This is an archived article that was published on sltrib.com in 2017, and information in the article may be outdated. It is provided only for personal research purposes and may not be reprinted.
"Raise your hand if you've ever felt personally victimized by Donald Trump."
That request, from a young woman, rang out over the microphone at a rally in downtown Salt Lake City attended by about 1,000 people gathered to protest President Donald Trump hours after he was sworn in Friday.
Hands shot skyward. Victimized or not, this was a crowd comprised of mostly young, liberal Utahns afraid of what Trump might do as president and angry that the political establishment isn't listening to them. Protesters gathered in front of the Wallace Bennett Federal Building, many carrying signs and raising their voices in opposition to Trump's stances on immigration, military, LGBTQ issues, education and the environment. As the group moved through the city chanting phrases like "Education not deportation" and "Black Lives Matter," it stopped traffic and drew onlookers from City Creek Center. Every once in a while, passersby would yell at the crowd out the windows of their cars. "You need something better to do with your time," one said. But protesters pushed onward as Salt Lake City police dotted the sidewalks on either side of their route toward the state Capitol, a scene reminiscent to the protests against Trump shortly after his surprise victory in November.
"For me personally, I'm transgender, and Trump tries to pretend that he's an ally of the LGBTQ community. I think it's a farce," said event organizer Sean Taylor, a member of the University of Utah's Students for a Democratic Society. "I think he is on the side of Republicans who have shown they don't care about healthcare for trans people. They don't care about trans people at all. They want to vilify us. They want to forbid us from using restrooms. On a personal level, I just find everything about him abhorrent."
But Taylor and others at the event did not seem satisfied with behavior in America's other major political party either, rallying against the political establishment in its totality.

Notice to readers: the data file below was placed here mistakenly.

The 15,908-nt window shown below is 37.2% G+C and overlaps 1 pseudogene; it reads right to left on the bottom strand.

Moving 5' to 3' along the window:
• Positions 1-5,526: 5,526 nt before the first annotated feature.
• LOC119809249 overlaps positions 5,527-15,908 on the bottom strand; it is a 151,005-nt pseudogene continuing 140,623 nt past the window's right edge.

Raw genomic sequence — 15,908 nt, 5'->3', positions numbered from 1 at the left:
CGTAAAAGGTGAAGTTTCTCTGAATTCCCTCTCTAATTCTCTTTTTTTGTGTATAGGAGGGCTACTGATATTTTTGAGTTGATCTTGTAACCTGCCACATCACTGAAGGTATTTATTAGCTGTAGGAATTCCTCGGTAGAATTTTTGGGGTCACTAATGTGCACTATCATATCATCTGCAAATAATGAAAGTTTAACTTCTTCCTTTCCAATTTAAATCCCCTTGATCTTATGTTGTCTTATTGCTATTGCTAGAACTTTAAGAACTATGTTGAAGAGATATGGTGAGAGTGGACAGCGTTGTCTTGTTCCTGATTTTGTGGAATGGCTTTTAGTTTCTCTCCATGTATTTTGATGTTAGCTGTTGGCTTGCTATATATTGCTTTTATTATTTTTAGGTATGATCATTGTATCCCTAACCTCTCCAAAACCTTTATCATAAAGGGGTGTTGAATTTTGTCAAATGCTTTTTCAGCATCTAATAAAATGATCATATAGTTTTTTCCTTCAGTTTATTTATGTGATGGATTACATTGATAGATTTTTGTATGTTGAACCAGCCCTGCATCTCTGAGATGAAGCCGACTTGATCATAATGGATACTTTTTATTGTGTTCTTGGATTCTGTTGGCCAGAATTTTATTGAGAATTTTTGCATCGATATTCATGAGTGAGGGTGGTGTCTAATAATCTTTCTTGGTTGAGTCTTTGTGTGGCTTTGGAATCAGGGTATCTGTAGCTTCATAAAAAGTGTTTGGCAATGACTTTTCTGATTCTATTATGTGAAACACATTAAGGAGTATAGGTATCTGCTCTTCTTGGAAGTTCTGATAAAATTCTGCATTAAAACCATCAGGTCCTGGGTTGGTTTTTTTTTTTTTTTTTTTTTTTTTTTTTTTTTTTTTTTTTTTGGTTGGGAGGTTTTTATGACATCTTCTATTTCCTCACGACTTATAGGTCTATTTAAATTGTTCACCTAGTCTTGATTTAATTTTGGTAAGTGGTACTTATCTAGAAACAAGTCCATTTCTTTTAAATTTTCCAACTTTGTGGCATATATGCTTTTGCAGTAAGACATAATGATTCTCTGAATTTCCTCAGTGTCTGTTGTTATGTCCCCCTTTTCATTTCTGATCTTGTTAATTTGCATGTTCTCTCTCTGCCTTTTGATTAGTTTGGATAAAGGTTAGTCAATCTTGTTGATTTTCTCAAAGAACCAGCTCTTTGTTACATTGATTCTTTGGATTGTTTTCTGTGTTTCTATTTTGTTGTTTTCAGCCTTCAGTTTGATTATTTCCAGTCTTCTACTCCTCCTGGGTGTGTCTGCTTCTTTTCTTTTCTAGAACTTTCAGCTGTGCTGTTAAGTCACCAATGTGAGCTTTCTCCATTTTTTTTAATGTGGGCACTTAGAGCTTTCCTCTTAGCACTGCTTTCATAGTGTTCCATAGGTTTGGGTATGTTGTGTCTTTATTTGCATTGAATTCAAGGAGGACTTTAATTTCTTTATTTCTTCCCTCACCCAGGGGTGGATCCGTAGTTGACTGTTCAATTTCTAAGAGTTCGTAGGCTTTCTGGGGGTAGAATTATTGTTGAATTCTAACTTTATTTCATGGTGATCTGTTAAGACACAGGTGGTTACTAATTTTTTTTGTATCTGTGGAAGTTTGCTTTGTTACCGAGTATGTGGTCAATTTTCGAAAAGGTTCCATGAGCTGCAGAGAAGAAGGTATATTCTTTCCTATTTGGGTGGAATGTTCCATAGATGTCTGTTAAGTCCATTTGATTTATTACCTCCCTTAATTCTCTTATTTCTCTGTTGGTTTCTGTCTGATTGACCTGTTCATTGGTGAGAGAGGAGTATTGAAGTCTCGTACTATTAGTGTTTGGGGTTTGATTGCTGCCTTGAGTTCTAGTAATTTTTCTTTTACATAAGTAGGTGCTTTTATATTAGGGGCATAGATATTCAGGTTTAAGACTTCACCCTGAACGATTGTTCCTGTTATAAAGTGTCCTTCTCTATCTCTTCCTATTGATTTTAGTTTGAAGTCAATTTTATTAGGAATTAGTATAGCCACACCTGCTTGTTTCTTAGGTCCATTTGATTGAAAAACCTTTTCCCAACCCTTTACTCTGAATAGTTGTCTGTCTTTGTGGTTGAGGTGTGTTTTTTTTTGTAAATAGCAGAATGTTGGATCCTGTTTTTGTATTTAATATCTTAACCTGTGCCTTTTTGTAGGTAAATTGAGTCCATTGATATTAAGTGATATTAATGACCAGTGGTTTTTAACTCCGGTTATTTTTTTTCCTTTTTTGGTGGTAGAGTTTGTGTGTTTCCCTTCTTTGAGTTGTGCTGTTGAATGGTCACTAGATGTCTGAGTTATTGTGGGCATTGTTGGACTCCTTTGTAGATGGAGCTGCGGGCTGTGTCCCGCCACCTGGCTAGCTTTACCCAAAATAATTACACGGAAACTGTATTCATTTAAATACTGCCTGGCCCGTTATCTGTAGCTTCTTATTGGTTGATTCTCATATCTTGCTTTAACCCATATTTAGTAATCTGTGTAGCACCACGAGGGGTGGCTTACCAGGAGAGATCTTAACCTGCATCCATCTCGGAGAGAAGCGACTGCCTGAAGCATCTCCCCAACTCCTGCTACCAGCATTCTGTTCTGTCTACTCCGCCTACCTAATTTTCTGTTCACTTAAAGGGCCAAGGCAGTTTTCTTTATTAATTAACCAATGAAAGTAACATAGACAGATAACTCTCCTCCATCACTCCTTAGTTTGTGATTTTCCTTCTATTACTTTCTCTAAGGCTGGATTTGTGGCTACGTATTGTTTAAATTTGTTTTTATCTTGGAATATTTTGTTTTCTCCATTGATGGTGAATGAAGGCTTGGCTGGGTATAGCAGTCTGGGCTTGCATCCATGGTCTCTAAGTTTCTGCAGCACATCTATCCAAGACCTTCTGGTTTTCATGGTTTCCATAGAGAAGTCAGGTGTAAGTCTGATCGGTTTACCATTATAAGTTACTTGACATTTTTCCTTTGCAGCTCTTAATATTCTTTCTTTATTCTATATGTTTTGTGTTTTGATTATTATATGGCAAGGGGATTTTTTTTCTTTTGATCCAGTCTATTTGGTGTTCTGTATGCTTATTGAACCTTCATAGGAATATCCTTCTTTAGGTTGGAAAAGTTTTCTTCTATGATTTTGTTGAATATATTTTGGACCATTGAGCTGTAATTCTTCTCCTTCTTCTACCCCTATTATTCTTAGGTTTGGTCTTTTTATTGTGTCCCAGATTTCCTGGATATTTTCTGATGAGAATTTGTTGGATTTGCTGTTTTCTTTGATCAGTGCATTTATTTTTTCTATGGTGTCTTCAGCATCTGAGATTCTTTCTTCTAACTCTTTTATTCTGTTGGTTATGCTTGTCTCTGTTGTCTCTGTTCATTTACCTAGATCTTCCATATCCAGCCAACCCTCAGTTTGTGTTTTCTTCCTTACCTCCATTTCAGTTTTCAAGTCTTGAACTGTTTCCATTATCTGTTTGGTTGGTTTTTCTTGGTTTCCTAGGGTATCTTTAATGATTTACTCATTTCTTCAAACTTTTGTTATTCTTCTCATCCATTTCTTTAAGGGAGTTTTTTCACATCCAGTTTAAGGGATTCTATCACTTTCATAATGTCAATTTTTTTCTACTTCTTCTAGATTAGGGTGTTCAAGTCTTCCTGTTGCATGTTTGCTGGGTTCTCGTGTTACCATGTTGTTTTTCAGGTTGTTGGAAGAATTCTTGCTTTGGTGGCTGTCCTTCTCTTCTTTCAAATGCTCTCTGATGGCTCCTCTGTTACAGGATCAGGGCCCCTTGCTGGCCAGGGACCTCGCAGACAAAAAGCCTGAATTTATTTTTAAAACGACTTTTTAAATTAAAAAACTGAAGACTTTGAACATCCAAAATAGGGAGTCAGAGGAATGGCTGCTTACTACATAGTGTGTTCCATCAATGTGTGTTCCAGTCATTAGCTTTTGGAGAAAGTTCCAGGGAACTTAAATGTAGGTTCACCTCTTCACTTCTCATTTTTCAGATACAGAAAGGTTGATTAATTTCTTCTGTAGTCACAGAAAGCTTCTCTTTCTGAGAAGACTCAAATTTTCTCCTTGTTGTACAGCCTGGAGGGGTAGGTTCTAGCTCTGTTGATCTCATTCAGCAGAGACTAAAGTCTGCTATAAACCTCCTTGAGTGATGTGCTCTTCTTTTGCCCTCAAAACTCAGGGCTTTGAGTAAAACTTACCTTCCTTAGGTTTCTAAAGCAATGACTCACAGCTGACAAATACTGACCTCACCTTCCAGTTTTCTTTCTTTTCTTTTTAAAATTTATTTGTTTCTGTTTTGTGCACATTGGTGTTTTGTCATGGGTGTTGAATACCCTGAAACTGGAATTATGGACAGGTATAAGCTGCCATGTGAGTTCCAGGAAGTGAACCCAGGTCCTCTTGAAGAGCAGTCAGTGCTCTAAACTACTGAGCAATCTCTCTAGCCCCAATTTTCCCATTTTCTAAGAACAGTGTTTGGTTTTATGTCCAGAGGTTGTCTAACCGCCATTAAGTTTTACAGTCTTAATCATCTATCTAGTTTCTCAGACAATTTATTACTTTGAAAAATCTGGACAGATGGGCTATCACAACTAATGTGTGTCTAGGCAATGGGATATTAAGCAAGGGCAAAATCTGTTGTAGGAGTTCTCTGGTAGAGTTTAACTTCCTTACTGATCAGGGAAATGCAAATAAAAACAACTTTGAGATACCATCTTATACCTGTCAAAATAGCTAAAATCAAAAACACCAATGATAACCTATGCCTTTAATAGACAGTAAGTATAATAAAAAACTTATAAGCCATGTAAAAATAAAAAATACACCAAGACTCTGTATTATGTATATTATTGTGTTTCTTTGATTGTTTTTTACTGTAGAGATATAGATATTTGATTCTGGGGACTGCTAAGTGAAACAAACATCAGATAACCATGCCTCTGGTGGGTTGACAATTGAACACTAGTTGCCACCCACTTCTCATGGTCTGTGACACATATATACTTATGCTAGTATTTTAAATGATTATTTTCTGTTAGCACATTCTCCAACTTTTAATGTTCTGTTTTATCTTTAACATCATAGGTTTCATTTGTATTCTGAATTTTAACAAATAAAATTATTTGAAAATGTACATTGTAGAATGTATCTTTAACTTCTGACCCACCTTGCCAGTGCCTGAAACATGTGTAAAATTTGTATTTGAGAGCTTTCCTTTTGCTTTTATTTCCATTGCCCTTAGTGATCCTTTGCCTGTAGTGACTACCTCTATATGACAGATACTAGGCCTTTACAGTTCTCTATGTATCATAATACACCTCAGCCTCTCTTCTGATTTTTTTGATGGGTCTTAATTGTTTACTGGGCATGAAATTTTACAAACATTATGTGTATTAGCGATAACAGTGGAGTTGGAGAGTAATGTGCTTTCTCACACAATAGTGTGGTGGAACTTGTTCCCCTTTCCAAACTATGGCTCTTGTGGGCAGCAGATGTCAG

At the inauguration, "we saw the Democrats line up in support Donald Trump," Taylor said, which shows the party is not "a vehicle of progress in society." "We need to build groups independent of them in order to make real progress," Taylor added. Ryan Parker, who represented Utah Against Police Brutality, said the activists gathered were "not fighting one man we are fighting the system." He urged those in attendance to be active in the community and contact state legislators about issues they care about. Rather than trying to repeal policies later, he said, activists should make sure they're never passed in the first place.
Another protester, Larry Eldracher, said he believes a lot of "honorable, well-intentioned people" helped put Trump in office, but they will find out they put their faith in the wrong person. As a Marine Corps veteran and retired public educator, Edracher is concerned with the direction Trump will take the country.
"I think the nation's resiliency is about to be challenged in a way that we haven't seen maybe since the Civil War," he said.
Linxi Li, a U. student, attended the rally because of Trump's "America first" ideology and anti-immigrant attitude. Li came to the United States from China in 2015 to get a college degree. "I used to consider myself a little bit conservative, though that's in Chinese standards," he said. "But I just feel Trump is unpredictable. ... I don't know what he's actually thinking. Maybe he doesn't know."